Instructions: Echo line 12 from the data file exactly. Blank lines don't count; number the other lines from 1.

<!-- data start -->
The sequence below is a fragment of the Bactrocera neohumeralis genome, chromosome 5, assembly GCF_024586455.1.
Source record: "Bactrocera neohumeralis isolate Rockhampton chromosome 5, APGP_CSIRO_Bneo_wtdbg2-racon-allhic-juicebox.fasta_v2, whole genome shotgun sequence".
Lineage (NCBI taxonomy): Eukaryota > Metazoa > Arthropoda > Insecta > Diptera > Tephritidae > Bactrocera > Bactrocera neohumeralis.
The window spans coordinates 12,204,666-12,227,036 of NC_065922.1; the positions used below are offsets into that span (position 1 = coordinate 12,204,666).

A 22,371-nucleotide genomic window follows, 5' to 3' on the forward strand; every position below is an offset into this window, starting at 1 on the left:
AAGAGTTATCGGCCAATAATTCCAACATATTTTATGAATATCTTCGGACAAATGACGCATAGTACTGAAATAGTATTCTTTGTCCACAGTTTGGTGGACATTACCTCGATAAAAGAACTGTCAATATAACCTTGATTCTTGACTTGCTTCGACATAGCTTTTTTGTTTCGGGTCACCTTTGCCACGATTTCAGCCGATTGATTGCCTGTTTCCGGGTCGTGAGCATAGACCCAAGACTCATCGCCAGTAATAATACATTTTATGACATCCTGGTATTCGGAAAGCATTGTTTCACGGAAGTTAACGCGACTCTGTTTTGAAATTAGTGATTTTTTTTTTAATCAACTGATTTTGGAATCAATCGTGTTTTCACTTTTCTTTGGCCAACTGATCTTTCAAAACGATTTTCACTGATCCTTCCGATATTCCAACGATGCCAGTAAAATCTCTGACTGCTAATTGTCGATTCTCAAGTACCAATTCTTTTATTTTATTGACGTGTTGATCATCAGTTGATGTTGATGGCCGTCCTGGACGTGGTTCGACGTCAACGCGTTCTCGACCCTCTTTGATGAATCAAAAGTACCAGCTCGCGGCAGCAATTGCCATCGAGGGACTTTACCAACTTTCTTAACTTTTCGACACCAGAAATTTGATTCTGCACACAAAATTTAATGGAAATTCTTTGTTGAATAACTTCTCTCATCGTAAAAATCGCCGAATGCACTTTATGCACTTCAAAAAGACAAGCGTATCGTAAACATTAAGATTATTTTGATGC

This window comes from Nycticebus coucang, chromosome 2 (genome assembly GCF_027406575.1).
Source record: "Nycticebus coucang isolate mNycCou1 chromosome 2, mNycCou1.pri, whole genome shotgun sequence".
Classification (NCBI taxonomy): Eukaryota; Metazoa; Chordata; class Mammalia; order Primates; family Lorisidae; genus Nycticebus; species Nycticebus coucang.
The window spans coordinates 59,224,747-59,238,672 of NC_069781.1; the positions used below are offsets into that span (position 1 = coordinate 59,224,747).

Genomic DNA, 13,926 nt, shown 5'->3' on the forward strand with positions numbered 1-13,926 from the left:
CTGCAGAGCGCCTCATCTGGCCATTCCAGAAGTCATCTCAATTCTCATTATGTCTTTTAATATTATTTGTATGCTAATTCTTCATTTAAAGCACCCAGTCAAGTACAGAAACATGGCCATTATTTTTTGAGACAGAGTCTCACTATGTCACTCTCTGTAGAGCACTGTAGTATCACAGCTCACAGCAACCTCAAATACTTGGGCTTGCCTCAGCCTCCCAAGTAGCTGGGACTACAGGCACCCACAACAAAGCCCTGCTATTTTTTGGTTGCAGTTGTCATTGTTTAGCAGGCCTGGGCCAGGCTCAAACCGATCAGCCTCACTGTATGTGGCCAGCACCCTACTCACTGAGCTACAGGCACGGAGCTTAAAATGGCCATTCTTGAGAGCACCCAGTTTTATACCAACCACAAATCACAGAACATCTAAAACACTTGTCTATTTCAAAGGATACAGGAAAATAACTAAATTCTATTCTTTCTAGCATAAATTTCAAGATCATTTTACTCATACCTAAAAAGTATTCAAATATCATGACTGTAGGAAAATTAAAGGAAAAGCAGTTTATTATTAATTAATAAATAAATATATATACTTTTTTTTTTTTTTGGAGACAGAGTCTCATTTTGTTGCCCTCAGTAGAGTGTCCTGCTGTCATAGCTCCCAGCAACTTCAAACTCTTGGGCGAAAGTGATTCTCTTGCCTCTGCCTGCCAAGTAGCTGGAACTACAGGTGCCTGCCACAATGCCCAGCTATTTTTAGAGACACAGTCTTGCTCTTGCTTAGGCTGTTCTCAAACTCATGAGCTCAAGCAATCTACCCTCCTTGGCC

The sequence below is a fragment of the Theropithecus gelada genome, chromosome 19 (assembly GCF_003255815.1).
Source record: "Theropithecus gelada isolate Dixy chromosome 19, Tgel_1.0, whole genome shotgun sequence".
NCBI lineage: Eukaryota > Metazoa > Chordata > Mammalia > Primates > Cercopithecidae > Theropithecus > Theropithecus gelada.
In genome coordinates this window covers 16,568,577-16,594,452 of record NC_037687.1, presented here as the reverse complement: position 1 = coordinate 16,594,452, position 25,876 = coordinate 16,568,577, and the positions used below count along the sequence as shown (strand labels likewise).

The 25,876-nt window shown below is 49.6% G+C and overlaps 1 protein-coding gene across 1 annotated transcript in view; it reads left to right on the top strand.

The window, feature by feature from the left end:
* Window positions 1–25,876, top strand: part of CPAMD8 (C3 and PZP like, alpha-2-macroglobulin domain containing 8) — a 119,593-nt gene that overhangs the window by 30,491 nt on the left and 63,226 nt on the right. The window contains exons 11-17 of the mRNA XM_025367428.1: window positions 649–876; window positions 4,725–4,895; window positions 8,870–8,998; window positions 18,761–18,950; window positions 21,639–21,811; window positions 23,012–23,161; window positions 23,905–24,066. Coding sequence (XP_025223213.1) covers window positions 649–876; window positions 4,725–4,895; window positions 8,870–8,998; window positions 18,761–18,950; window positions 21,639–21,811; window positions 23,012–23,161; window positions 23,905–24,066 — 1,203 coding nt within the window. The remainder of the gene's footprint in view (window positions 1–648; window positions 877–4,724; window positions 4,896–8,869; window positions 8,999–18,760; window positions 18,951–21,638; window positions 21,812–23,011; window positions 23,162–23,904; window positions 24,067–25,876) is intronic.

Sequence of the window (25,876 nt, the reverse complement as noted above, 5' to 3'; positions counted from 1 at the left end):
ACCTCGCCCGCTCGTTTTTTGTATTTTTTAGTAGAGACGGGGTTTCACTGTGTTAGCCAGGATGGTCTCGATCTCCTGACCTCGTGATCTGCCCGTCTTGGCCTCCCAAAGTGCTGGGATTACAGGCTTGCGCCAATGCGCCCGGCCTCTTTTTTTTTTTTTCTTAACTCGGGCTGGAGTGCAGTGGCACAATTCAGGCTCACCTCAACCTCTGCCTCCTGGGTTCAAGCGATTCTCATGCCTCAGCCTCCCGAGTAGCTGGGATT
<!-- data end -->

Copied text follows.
CTGCAGAGCGCCTCATCTGGCCATTCCAGAAGTCATCTCAATTCTCATTATGTCTTTTAATATTATTTGTATGCTAATTCTTCATTTAAAGCACCCAGTCAAGTACAGAAACATGGCCATTATTTTTTGAGACAGAGTCTCACTATGTCACTCTCTGTAGAGCACTGTAGTATCACAGCTCACAGCAACCTCAAATACTTGGGCTTGCCTCAGCCTCCCAAGTAGCTGGGACTACAGGCACCCACAACAAAGCCCTGCTATTTTTTGGTTGCAGTTGTCATTGTTTAGCAGGCCTGGGCCAGGCTCAAACCGATCAGCCTCACTGTATGTGGCCAGCACCCTACTCACTGAGCTACAGGCACGGAGCTTAAAATGGCCATTCTTGAGAGCACCCAGTTTTATACCAACCACAAATCACAGAACATCTAAAACACTTGTCTATTTCAAAGGATACAGGAAAATAACTAAATTCTATTCTTTCTAGCATAAATTTCAAGATCATTTTACTCATACCTAAAAAGTATTCAAATATCATGACTGTAGGAAAATTAAAGGAAAAGCAGTTTATTATTAATTAATAAATAAATATATATACTTTTTTTTTTTTTTGGAGACAGAGTCTCATTTTGTTGCCCTCAGTAGAGTGTCCTGCTGTCATAGCTCCCAGCAACTTCAAACTCTTGGGCGAAAGTGATTCTCTTGCCTCTGCCTGCCAAGTAGCTGGAACTACAGGTGCCTGCCACAATGCCCAGCTATTTTTAGAGACACAGTCTTGCTCTTGCTTAGGCTGTTCTCAAACTCATGAGCTCAAGCAATCTACCCTCCTTGGCC